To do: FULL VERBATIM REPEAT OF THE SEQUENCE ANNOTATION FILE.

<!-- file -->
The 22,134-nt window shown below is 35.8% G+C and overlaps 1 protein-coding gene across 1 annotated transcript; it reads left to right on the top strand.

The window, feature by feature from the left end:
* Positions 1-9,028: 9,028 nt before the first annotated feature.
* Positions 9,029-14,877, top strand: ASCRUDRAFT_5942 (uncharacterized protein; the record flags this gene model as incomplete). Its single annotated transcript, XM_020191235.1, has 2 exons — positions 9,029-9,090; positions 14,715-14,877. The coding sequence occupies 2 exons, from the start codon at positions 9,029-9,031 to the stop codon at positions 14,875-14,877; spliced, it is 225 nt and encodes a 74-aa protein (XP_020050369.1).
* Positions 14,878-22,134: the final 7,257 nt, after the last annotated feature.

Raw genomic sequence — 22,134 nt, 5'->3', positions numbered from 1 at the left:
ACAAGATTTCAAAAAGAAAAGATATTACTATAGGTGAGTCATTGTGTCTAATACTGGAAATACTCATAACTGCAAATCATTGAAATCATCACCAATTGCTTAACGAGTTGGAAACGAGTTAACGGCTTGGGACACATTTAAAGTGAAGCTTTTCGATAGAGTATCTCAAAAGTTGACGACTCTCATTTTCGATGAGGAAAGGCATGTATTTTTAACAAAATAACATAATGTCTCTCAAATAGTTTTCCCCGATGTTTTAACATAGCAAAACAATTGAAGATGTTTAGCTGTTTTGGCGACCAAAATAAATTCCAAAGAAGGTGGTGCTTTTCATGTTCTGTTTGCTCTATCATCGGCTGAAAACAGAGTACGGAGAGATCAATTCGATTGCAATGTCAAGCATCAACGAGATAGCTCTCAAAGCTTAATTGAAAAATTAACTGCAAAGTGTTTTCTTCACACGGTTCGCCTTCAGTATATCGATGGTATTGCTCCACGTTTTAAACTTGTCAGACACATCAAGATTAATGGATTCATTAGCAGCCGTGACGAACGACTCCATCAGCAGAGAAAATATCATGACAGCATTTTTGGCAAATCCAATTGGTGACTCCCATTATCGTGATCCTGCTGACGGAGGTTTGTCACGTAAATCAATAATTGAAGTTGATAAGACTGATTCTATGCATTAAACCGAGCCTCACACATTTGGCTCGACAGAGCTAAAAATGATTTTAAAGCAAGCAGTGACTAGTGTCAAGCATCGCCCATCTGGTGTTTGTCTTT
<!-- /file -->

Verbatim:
The 22,134-nt window shown below is 35.8% G+C and overlaps 1 protein-coding gene across 1 annotated transcript; it reads left to right on the top strand.

The window, feature by feature from the left end:
* Positions 1-9,028: 9,028 nt before the first annotated feature.
* Positions 9,029-14,877, top strand: ASCRUDRAFT_5942 (uncharacterized protein; the record flags this gene model as incomplete). Its single annotated transcript, XM_020191235.1, has 2 exons — positions 9,029-9,090; positions 14,715-14,877. The coding sequence occupies 2 exons, from the start codon at positions 9,029-9,031 to the stop codon at positions 14,875-14,877; spliced, it is 225 nt and encodes a 74-aa protein (XP_020050369.1).
* Positions 14,878-22,134: the final 7,257 nt, after the last annotated feature.

Raw genomic sequence — 22,134 nt, 5'->3', positions numbered from 1 at the left:
ACAAGATTTCAAAAAGAAAAGATATTACTATAGGTGAGTCATTGTGTCTAATACTGGAAATACTCATAACTGCAAATCATTGAAATCATCACCAATTGCTTAACGAGTTGGAAACGAGTTAACGGCTTGGGACACATTTAAAGTGAAGCTTTTCGATAGAGTATCTCAAAAGTTGACGACTCTCATTTTCGATGAGGAAAGGCATGTATTTTTAACAAAATAACATAATGTCTCTCAAATAGTTTTCCCCGATGTTTTAACATAGCAAAACAATTGAAGATGTTTAGCTGTTTTGGCGACCAAAATAAATTCCAAAGAAGGTGGTGCTTTTCATGTTCTGTTTGCTCTATCATCGGCTGAAAACAGAGTACGGAGAGATCAATTCGATTGCAATGTCAAGCATCAACGAGATAGCTCTCAAAGCTTAATTGAAAAATTAACTGCAAAGTGTTTTCTTCACACGGTTCGCCTTCAGTATATCGATGGTATTGCTCCACGTTTTAAACTTGTCAGACACATCAAGATTAATGGATTCATTAGCAGCCGTGACGAACGACTCCATCAGCAGAGAAAATATCATGACAGCATTTTTGGCAAATCCAATTGGTGACTCCCATTATCGTGATCCTGCTGACGGAGGTTTGTCACGTAAATCAATAATTGAAGTTGATAAGACTGATTCTATGCATTAAACCGAGCCTCACACATTTGGCTCGACAGAGCTAAAAATGATTTTAAAGCAAGCAGTGACTAGTGTCAAGCATCGCCCATCTGGTGTTTGTCTTT